# Creating a new data type to better model risky outcomes

Sam Savage says that by using "dists" a new data type, in financial risk models, companies can reach better decisions and avoid serious mistakes.

Sam Savage is on a mission. He wants people to stop using single numbers in spreadsheets used to model financial risk and instead use a "distribution" - a range of numbers. He says that by using a distribution or "dist" we would be able to not only produce better models of uncertainty but we would avoid fundamental mistakes in modeling financial and operational performance.

Mr Savage recently published a book "The Flaw of Averages - Why we underestimate risk in the face of uncertainty" which explains his evangelism for the use of dists within financial models of risk.

Currently, the most widely used method of predicting uncertainty is to use single numbers, usually representing a single average of expected outcomes.

However, models based on average assumptions are wrong on average. This is a paradox that has been known by mathematicians for nearly 100 years, called Jensen's Inequality. Although business schools teach Jensen's Inequality, business managers continue to use average numbers to try to model things like demand, production, and project completion time. And they are constantly surprised by real world outcomes that can be very costly.

From the book: "A classic example of the Flaw of Averages involves a statistician who drowned crossing a river that was on average 3ft. deep."

If a dist is used, it creates a model that more clearly illuminates the range of risk within that simulation. It will also generate insight into the range of potential outcomes, which makes for better decisions.

I recently spoke with Mr Savage, whose day job is Professor in the Department of Management Science and Engineering at Stanford University. Here are some notes from our conversation:

- The widespread use of spreadsheets has made it much easier for people to plug in averages into their models. Those spreadsheets then are combined with other spreadsheets, and are easily shared, which then compounds the errors.

- Even though we've known about Jensen's Inequality for a hundred years, it wasn't until the spreadsheet that we started to suffer from this problem, because the spreadsheet makes it easy to misuse averages. The spreadsheet is the contagion vector for this fundamental mistake. It is easy to email a spreadsheet to 1,000 people.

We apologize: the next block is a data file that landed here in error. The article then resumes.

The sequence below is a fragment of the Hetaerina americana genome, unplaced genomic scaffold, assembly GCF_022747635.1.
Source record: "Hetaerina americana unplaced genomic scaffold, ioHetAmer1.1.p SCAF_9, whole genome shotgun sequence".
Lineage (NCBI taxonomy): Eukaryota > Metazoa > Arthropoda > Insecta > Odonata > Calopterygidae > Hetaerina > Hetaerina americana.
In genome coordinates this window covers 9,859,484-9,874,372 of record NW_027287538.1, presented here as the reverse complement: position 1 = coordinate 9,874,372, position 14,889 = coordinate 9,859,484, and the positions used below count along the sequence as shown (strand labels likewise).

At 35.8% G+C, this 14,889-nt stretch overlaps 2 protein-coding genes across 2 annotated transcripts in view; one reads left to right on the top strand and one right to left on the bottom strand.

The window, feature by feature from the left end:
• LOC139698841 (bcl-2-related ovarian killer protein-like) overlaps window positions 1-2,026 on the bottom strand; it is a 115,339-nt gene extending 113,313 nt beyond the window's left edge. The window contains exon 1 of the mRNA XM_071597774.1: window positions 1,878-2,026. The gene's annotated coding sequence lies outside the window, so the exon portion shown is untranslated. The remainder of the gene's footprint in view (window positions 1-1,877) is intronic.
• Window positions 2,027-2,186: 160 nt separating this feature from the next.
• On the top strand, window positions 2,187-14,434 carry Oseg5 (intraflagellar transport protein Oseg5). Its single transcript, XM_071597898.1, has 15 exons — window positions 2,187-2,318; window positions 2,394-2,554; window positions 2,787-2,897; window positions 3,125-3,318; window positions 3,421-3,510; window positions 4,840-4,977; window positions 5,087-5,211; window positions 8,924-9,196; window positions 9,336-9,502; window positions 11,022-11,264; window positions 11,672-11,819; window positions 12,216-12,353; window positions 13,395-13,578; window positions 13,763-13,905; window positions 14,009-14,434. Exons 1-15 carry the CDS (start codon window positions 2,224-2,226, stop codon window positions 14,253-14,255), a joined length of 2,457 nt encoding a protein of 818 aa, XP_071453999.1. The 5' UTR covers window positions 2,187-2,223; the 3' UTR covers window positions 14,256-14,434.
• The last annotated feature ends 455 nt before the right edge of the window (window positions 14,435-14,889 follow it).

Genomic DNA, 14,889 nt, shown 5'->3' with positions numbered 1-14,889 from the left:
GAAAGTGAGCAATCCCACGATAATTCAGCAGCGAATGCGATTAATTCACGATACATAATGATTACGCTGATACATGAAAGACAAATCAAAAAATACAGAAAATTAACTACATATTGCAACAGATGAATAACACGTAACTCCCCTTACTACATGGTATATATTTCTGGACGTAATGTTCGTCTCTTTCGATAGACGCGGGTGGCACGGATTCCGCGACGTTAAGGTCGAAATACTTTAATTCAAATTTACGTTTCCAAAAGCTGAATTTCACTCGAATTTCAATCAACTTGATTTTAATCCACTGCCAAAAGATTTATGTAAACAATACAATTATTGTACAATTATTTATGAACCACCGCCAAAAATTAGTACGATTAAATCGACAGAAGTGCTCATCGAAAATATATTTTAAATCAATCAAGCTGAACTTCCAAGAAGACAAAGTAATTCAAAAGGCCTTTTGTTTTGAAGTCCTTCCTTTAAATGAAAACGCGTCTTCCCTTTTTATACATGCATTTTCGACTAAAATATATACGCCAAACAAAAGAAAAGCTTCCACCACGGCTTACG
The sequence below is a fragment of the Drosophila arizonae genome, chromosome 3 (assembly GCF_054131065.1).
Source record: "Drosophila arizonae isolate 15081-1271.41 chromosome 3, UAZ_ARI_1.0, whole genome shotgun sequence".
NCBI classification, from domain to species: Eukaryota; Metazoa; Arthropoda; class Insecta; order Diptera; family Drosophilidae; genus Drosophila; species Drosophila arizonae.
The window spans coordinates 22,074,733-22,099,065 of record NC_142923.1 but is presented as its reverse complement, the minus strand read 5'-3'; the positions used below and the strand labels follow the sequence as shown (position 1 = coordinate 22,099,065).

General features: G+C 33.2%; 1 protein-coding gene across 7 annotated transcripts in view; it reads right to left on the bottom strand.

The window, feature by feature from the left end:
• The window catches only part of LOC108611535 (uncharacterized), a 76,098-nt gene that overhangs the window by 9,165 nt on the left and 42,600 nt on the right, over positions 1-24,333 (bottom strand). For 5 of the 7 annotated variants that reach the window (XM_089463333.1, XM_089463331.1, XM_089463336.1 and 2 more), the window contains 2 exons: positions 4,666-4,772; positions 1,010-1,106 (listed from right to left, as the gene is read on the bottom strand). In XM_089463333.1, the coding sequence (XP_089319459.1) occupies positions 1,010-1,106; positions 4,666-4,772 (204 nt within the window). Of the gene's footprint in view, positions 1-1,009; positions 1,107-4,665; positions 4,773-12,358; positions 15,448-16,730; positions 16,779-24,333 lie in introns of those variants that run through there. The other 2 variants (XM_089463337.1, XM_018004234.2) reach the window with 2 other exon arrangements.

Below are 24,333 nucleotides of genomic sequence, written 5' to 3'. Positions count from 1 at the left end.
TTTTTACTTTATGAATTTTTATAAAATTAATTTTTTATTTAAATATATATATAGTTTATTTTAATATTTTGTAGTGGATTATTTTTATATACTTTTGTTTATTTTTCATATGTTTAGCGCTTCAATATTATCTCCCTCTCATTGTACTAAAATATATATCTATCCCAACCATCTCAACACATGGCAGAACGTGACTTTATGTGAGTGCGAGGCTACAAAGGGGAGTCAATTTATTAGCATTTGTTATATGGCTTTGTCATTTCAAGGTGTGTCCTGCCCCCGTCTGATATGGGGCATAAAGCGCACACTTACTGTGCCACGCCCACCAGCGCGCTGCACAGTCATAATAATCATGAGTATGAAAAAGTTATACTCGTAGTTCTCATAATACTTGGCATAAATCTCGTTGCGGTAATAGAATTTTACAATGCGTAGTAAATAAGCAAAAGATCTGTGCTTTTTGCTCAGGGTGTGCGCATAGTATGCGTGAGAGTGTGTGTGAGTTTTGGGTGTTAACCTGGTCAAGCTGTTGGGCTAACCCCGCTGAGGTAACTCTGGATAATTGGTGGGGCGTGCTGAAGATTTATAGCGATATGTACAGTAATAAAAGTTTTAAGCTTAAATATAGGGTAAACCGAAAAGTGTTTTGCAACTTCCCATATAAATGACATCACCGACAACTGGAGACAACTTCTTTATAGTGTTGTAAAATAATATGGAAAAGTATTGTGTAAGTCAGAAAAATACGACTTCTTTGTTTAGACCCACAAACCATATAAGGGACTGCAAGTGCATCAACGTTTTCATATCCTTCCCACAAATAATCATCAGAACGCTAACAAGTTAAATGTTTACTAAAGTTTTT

- Dists can be plugged into spreadsheets. A single cell can contain a dist representing 10,000 numbers. This represents a range of outcomes. A dist captures relationships between outcomes.

- Think of climbing a ladder. Before you climb a ladder typically you will shake it to see how stable it is. This is similar to using a dist in a financial model - you are shaking it to see how it performs through many different scenarios at once.

- How do you know you are using the right dist? You don;t. But any dist is better than no dist. When you use a wrong number you put garbage in and you get garbage out. With a dist you get insight out.

- I've done a lot of work at Shell where we've developed 50,000 dists to model a variety of scenarios including the liklihood of geo-politcal turmoil. Dists can be used to model pandemics. Dists can also be used to evaluate investment decisions in startups.

- Businesses would be run much better if they used dists in their spreadsheets. Companies should appoint a Chief Probability Officer to select and use dists in their planning. Dists are very transparent, you can't hide information.

- I have a company (Probilitech) that sells dists (XLSim Software). And there are other companies that also sell dists.

- If public companies used dists in their forecasts to Wall Street, they would be better able to communicate the risks within their business. And Wall Street analysts would be better able to judge performance by seeing that a company performed within a predicted range rather than punishing the company if it missed projected earnings.

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